As will be appreciated, the apparently seamless viewing range of a multi-panel display is the combination of the apparently seamless viewing ranges from the edge, or seam, of each display panel 100. By arranging each lens 450 to have the above magnification functions for light exiting the display parallel to the plane of symmetry between two adjacent displays, and by providing a repetition region 32, 32′ either side of the junction, a generally wedge-shaped apparently seamless viewing range results for each junction. The seamless viewing range is symmetric about the plane of symmetry between the two adjacent displays. While preferable in certain applications, the symmetrical viewing range may not be necessary for other applications in which the apparently seamless viewing range in one direction is of greater importance than that of the other direction. One such example is an application of present invention in a wall-mounted display, where the display is relatively vertically higher than its viewers. In this case, the apparently seamless viewing range is preferably adjusted for the range of viewing positions of viewers on the ground. This may be achieved by arranging the lens profiles such that they exhibit an optimised magnification function for light rays directed generally within the viewing range of such viewers (i.e. for a viewing line which is at an angle with respect to the ground, or horizontal). This, in turn, may be achieved by adjusting the position of adjacent lenses 450, 450′, such that the lenses do not both cover the same proportion of the inactive region between adjacent displays, but are moved in the direction of the extended viewing angle (here towards the ground) with respect to the displays. In other words, the lens layers 450, 450′ are offset downwardly with respect to the displays.
As will be apparent, the mirror image is a back-to-front representation of the image displayed by the active display area 30 or the repeated image region 32. As such, this embodiment finds particular application where displayed image details, the sizes of which are of the order of the mirrored region, are not essential to the understanding of the image. The advantage of the mirrored image strip is that it is of the same or similar colour to the image adjacent the strip and will therefore camouflage the seam or seams furthest away from a user, over a relatively wide viewing range. The embodiment thus improves the general appearance of an image at a distance, in particular in a tiled array of display panels 100, such as a video wall used for advertising or a mobile advertising display fitted to the roof of a taxi, for example. The use of the reflective surface 55 permits an increase in the apparently seamless viewing range from around 15° to approximately 45°, for display panel edges furthest from the viewer. The apparently seamless viewing range of display panel edges closest to the viewer may also be increased by bonding the cover arrangement 400 and the display together, to remove the air gap otherwise formed therebetween.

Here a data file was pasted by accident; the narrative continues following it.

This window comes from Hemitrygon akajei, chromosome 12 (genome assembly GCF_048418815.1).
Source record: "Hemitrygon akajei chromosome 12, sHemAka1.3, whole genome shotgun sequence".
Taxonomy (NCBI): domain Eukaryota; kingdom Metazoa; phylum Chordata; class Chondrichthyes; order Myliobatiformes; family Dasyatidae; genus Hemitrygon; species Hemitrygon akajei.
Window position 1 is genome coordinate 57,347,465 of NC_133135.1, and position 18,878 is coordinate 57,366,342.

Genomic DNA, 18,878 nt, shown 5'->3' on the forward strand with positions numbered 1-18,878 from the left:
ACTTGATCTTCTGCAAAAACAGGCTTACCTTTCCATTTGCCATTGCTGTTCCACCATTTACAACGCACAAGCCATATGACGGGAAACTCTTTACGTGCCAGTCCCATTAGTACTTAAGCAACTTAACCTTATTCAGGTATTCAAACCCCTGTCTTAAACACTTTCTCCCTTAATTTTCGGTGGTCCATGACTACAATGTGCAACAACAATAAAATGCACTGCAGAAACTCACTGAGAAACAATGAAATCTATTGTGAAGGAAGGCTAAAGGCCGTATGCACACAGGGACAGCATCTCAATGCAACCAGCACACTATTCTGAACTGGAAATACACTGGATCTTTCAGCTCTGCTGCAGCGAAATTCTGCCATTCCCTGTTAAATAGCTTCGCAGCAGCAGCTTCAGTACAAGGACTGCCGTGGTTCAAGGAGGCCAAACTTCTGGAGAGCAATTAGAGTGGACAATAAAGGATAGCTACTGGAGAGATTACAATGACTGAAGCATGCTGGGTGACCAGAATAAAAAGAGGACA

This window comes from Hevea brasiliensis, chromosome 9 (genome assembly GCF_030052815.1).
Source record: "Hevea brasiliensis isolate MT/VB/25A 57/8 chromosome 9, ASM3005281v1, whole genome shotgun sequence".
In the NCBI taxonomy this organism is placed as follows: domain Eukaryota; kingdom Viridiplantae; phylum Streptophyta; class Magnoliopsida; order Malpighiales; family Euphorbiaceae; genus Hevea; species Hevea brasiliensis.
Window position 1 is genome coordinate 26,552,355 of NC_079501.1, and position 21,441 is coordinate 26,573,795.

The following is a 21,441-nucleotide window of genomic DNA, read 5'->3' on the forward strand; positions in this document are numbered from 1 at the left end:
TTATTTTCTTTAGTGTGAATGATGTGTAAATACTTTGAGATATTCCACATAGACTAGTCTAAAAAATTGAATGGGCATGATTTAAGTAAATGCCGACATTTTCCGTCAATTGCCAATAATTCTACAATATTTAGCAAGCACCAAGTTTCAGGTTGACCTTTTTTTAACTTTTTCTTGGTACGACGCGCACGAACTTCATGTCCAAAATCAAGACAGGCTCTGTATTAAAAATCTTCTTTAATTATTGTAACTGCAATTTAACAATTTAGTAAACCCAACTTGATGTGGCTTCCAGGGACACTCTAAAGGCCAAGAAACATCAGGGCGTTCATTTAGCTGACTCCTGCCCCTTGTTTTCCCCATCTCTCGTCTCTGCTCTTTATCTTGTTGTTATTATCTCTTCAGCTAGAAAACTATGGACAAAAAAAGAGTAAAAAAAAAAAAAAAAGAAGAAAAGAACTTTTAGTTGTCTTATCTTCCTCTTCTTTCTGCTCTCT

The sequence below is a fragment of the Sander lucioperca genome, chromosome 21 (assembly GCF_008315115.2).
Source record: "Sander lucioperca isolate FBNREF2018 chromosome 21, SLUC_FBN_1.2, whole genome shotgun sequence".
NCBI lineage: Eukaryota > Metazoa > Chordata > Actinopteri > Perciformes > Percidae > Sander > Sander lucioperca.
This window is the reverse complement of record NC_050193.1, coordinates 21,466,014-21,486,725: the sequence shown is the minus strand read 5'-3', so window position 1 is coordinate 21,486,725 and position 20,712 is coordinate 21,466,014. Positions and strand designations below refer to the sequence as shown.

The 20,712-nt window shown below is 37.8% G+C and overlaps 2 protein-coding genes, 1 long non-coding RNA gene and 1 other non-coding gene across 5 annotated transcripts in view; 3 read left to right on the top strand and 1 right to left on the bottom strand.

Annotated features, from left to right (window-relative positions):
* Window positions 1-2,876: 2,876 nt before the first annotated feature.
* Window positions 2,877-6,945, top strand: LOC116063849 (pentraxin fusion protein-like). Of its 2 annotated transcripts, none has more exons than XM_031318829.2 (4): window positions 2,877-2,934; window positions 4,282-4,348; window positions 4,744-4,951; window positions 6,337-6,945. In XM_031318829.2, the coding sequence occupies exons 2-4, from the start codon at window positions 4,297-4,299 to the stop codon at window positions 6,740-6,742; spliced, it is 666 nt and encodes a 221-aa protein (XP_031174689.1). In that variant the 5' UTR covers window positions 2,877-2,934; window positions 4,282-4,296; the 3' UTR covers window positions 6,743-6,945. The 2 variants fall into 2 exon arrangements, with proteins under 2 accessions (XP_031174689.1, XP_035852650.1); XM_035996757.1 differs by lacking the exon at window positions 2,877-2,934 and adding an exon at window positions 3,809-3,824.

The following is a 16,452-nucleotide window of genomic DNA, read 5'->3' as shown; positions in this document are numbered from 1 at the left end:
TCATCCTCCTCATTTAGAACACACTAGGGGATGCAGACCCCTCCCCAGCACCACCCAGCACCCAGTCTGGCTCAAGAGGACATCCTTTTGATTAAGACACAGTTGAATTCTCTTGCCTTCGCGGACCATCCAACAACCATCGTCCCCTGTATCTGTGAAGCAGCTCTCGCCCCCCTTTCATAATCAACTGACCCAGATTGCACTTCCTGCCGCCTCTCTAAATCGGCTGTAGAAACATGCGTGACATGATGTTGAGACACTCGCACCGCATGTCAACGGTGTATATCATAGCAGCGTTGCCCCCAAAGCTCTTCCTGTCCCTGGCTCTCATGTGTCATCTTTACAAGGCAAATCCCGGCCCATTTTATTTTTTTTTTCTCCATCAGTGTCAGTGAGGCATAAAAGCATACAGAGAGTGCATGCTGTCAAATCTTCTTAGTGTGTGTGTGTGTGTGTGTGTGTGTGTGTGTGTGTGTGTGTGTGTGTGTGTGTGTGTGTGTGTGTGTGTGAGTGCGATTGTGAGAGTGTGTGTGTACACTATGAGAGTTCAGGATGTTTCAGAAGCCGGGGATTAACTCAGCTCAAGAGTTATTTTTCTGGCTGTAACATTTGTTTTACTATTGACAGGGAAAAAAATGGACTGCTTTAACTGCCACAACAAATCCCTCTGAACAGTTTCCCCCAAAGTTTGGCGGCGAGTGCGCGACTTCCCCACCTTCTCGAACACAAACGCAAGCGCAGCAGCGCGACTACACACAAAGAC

The reflective surface 55 may be provided without the need to use additional materials, although these may be included to increase the range over which the surface reflects light. The reflective surface 55 may be milled into the lens material 450 to produce an angled edge or a large edge chamfer if required. For example, for attachment purposes, the cover arrangement 400 may be extended to its original shape by bonding further material onto this reflective surface 55. In order for the surface 55 to remain reflective in such an arrangement, there is required a sufficient change in refractive index at the surface. Alternatively, an air gap or a reflective material may be interposed between the surface 55 and the extra material before bonding. Depending on the particular application, one or more edges of the display panel 100 may include a reflective surface 55, to extend the viewing angle in a direction normal to the edge or edges. For example, if a display panel (or panels) is mounted generally at head height and intended to be viewed by passers-by, the viewing ranges for the top and bottom edges of the display panel 100 may not need to be extended. Accordingly, only the vertical (i.e. the left and right) edges of the display panel 100 would include a reflective surface 55.
In embodiments employing projection displays, the preferable graded image compression may be achieved optically, using suitable light bending structures. The advantage of this is that the alignment of a projector may be simplified, since the compressed image is always aligned with the magnifying portion of the cover arrangement 400. Adjustment of this optical image compression may be achieved, for example, with electronically controlled optical materials or by mechanically moving optical structures.
Although the present invention minimises off-axis distortion and reduces the drop in resolution towards the edge of the screen, with embodiments which employ a combination of graded image compression and graded optical magnification, the apparent image includes regions having a changed resolution and modified pixel shapes and sizes. For example, pixels near a cover member edge are stretched in a direction perpendicular to that edge; that is, pixels along the top or bottom edges are stretched vertically and those along the edge on either side are stretched horizontally. At the corners the pixel size increases in both directions. Although still relatively low, this loss of resolution may be highest in the immediate proximity of an edge. In such embodiments, very small fonts may become less readable. It is therefore preferable to alter these images, either using software, or hardware. Software may be used to render the images so that they are more suitable for any particular display. Specifically, certain fonts may be adjusted to suit their location on the active area 30. Alternatively, hardware and software may be used to determine which parts of an image in the region of compression include text, for example, and render the text in an optimised way for the particular pixels on which they are to be displayed, taking into account the apparent pixel sizes, shapes and positions relative to one another. Enhancing the quality of an image in these embodiments is preferably only performed on those parts in or near the magnifying, edge region of the cover arrangement 400.